The question of whether and how to replace DRS is really a part of the question of what is in the virtualization platform and what is not. Clearly the virtualization platform consists of much more than the hypervisor. VMware would like to define the virtualization platform as all of vSphere Enterprise Plus, and then suggest that vCloud Director and its own performance management solutions are logical extensions of that platform. Enterprises need to be careful about where they draw their own lines in this regard. As VMware is a clear market leader both in terms of product functionality and enterprise installations, VMware needs to be given full credit for the quality of vSphere and its success. However full credit does not need to imply that one is 100% locked in to VMware solution as there is room to pursue third party IT as a Service, Performance Management, and Service Assurance strategies as well as replace/augment components in vSphere.

As business critical applications move into production virtualized environments, the need arises to ensure their performance from a response time perspective. Legacy Applications Performance Management tools are in many cases not well suited to make the jump from static physical systems, to dynamic virtual and cloud based systems. For these reasons enterprises need to consider new tools from vendors that have virtualization aware and cloud aware features in their APM solutions. Vendors like AppDynamics, BlueStripe, dynatrace, New Relic, OPNET, Optier, Quest, and VMware (AppSpeed) are currently leading this race to redefine the market for APM solutions.

Virtual CPU’s, CPU Ready and Applications Performance on vSphere

In a virtual system the tenancy to translate over-provisioning physical CPU’s into over-provisioning virtual CPU’s can be very harmful as the graph above shows. Assigning four vCPU’s to a VM makes it harder for that VM to get scheduled in as the hypervisor has to wait for four vCPU’s to become available at the same time. It is therefore the case that configuring a smaller number of vCPU’s for an application can actually improve the amount of CPU resource that it actually gets and therefore improve its performance. Investing in tools (like VMTurbo) that do this work for you automatically can help you convince applications owners of this, and thereby help their applications perform better.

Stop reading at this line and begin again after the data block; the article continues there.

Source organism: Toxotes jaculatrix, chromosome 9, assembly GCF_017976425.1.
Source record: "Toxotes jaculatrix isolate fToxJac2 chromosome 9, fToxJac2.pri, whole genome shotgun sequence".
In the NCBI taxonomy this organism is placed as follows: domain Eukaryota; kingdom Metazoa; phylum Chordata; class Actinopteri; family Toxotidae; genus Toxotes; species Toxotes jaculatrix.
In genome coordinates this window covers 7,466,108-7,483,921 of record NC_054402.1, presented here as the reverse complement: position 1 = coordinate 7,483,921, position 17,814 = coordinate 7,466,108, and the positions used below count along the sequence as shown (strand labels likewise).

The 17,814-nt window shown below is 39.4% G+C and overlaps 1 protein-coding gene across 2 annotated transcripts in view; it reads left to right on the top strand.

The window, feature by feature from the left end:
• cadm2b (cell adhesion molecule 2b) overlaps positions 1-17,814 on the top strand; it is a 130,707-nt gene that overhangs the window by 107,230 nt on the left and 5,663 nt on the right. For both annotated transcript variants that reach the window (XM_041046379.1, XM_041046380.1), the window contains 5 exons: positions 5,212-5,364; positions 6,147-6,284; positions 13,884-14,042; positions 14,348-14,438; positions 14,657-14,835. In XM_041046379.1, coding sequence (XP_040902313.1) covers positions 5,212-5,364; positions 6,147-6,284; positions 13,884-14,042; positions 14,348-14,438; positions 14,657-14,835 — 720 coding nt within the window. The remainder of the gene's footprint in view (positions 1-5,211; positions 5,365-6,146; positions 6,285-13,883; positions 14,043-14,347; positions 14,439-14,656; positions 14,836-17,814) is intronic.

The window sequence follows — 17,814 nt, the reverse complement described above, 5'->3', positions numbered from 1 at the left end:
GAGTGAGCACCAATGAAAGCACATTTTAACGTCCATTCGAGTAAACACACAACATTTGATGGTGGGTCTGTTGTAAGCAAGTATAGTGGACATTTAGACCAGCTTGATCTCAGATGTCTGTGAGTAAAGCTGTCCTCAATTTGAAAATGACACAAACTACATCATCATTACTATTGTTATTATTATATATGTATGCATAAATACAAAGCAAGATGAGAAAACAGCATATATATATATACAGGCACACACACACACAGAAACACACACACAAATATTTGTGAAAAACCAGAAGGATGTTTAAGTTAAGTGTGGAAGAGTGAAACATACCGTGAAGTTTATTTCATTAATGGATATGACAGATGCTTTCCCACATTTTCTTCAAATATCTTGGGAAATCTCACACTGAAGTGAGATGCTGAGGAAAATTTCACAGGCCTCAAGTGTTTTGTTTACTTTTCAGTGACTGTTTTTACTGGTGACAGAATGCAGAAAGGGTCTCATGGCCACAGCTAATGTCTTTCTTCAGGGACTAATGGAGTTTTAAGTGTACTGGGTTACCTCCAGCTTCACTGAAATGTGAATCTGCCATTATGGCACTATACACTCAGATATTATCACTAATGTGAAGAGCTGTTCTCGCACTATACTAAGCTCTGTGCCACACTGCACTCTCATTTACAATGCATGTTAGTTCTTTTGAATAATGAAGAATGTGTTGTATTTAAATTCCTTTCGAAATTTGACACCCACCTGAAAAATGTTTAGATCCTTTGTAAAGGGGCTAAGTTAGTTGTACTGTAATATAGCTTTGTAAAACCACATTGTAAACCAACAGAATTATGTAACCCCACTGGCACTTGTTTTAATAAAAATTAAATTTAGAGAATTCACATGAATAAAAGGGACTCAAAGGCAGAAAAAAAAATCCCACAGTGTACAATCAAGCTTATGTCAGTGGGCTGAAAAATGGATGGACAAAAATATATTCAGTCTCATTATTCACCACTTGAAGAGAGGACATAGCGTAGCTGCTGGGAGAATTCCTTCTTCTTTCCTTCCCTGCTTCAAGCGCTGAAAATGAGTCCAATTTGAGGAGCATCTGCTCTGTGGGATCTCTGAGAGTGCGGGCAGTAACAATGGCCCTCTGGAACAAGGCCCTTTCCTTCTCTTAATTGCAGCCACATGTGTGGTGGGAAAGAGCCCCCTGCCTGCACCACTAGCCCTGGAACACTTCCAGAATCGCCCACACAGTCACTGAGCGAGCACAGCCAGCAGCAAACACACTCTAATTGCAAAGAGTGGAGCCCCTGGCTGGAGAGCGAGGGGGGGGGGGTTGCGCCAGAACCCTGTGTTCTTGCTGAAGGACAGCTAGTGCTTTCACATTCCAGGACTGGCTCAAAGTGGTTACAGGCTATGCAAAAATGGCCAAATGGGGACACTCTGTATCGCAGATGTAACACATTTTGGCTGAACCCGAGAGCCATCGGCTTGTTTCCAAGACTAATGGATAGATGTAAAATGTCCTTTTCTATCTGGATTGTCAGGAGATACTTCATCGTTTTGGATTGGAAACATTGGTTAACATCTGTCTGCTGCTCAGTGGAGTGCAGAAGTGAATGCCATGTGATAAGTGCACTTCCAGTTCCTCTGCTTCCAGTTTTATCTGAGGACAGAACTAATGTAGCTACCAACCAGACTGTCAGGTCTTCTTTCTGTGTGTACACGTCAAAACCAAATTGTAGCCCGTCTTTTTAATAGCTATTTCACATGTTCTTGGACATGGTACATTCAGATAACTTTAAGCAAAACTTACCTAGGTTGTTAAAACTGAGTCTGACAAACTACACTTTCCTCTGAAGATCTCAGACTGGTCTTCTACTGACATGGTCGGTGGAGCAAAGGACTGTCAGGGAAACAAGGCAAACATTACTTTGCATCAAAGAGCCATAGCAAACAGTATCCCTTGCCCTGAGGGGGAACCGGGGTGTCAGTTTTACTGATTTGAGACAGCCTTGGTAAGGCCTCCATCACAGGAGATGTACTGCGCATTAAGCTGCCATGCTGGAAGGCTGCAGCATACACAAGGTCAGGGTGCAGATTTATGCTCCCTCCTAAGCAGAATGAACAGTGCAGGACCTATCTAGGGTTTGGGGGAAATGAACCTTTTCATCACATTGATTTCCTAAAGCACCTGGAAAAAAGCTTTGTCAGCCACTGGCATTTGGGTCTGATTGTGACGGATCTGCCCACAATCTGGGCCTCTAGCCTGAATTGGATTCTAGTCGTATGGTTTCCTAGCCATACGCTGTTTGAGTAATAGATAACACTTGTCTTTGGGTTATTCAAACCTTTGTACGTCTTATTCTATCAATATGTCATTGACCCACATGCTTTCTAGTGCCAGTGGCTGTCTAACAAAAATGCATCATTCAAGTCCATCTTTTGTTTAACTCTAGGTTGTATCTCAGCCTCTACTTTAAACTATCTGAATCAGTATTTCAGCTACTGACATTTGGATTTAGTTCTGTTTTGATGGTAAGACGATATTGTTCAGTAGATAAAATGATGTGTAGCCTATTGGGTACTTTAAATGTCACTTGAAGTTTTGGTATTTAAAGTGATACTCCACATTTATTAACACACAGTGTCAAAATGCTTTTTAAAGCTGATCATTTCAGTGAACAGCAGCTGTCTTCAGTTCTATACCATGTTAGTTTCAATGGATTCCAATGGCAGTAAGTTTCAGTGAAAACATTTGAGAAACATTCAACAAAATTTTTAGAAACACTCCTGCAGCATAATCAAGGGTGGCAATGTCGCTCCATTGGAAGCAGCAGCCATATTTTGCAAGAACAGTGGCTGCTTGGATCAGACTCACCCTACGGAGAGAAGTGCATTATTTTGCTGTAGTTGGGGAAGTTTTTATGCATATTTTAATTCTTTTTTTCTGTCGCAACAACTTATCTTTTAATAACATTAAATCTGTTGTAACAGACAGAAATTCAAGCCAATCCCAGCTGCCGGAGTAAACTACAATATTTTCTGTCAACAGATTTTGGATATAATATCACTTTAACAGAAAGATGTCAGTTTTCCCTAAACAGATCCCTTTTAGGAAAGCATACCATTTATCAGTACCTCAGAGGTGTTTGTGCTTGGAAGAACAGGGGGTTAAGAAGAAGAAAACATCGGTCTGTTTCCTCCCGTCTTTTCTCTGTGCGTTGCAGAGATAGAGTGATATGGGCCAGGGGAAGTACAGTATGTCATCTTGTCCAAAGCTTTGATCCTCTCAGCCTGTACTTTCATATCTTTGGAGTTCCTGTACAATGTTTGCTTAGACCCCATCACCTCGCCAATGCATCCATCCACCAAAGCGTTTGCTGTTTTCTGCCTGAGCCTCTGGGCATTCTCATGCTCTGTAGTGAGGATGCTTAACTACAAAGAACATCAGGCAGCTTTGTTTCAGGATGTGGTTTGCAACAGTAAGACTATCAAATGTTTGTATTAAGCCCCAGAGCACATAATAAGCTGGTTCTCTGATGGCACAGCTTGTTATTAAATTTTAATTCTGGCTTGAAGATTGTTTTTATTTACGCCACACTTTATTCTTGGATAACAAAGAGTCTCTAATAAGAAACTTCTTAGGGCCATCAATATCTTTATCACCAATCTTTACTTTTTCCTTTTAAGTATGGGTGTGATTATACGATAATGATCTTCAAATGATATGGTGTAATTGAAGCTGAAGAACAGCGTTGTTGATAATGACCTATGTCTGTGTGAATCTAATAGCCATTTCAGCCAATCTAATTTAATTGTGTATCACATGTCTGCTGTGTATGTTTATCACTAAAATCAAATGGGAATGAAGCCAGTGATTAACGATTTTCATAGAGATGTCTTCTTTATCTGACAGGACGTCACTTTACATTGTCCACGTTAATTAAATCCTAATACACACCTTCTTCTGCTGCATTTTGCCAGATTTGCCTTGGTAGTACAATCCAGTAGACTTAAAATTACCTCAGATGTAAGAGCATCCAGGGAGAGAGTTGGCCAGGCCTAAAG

The Freemium sales model is a business model innovation best suited to inexpensive products that are very easily understood (and therefore not very new or very different) and that solve an obvious problem in a manner that is more convenient for the customer to acquire and implement. There are not many new virtualization and cloud technology companies who set out to produce undifferentiated products which suggests that a general application of the Freemium model to startups in our ecosystem is ill advised. Enterprise customers should pay great attention to products that are being marketing in this manner to ensure that they do not end up growing the use of something that was purchased in a tactical manner into a strategic use case.

New Relic announced that it now support four application types, Ruby-on-Rails, Java, .Net and PHP. New Relic has therefore broken new ground in the question of trade-offs between depth of monitoring into an application, and breadth of platform support. The prior generation of byte code instrumentation vendors never supported more than two platforms – J2EE and .Net. Products that monitor the OS still cannot see into an application the way that New Relic can – and now New Relic brings this depth of insight to more platforms than anyone else has ever address.